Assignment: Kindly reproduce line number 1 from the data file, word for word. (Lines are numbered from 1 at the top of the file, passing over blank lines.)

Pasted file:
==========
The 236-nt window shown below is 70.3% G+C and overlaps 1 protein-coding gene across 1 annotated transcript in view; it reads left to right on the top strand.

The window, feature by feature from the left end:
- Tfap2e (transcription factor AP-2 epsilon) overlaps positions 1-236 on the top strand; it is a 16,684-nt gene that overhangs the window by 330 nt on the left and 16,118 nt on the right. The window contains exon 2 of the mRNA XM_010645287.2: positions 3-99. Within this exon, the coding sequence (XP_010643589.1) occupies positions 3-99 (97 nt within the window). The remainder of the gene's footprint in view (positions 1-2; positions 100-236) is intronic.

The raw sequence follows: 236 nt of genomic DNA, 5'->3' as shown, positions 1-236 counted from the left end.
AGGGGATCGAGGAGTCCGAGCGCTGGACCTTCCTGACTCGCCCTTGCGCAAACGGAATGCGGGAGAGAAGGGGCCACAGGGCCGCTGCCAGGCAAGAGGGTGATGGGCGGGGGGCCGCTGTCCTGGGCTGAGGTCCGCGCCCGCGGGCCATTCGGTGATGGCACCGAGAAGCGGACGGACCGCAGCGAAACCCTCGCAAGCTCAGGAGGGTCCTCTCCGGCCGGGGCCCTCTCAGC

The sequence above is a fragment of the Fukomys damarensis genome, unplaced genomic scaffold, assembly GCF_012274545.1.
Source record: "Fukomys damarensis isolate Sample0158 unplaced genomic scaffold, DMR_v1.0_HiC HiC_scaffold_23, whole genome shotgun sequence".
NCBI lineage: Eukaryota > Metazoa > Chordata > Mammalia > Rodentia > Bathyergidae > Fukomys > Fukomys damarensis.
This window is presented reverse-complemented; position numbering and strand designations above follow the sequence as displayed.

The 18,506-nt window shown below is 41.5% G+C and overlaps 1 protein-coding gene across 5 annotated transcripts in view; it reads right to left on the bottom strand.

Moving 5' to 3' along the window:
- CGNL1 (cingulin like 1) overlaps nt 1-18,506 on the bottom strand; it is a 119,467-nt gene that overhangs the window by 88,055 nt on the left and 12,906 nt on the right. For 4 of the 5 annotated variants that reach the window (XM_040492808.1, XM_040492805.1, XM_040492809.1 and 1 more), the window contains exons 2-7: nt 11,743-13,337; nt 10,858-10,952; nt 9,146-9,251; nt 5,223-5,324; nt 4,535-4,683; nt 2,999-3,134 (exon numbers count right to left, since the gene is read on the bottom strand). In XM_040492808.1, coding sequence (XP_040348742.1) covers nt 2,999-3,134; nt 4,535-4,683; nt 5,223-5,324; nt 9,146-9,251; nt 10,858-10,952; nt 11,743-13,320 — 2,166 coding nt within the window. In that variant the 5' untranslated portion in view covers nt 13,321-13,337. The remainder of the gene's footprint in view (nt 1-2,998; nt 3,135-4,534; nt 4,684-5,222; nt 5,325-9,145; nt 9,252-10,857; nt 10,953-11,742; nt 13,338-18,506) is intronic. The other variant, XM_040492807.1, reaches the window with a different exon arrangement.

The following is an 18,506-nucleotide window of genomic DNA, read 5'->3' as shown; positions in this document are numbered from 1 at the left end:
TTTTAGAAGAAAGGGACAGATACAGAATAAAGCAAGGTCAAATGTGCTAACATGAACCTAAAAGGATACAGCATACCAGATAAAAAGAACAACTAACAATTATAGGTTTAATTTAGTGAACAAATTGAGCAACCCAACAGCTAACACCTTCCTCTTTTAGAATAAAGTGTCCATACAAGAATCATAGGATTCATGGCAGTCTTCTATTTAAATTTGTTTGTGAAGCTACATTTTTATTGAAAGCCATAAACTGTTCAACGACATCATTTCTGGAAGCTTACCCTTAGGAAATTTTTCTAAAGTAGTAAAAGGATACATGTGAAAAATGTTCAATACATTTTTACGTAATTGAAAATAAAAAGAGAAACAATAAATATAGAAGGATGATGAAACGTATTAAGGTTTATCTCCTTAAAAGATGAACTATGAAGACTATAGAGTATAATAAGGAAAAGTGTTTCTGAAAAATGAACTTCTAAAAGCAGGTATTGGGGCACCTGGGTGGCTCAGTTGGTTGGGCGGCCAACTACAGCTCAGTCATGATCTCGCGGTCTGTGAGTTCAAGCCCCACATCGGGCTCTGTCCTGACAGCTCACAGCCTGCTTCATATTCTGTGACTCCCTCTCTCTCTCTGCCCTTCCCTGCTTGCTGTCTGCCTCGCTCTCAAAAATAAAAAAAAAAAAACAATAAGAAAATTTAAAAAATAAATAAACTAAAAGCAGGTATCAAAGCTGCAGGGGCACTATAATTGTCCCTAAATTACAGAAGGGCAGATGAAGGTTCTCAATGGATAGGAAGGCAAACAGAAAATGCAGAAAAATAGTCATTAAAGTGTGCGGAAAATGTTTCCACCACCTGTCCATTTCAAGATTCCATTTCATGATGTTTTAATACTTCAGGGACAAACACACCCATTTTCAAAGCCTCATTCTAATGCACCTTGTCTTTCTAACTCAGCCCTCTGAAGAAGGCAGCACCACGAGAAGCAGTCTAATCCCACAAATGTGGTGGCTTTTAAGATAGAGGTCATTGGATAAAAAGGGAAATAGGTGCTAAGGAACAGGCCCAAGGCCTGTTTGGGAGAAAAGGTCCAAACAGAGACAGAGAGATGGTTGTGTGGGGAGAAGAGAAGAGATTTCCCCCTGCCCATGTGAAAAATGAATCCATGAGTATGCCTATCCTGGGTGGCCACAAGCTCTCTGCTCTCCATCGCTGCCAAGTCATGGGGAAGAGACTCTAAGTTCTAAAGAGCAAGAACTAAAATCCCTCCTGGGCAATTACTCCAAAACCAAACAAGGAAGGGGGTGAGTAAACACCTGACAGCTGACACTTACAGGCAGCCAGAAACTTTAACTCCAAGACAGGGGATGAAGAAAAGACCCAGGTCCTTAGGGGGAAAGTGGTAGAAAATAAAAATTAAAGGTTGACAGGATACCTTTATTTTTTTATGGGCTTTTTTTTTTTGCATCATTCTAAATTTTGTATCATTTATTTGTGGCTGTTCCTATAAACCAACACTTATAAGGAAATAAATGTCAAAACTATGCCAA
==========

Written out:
The 236-nt window shown below is 70.3% G+C and overlaps 1 protein-coding gene across 1 annotated transcript in view; it reads left to right on the top strand.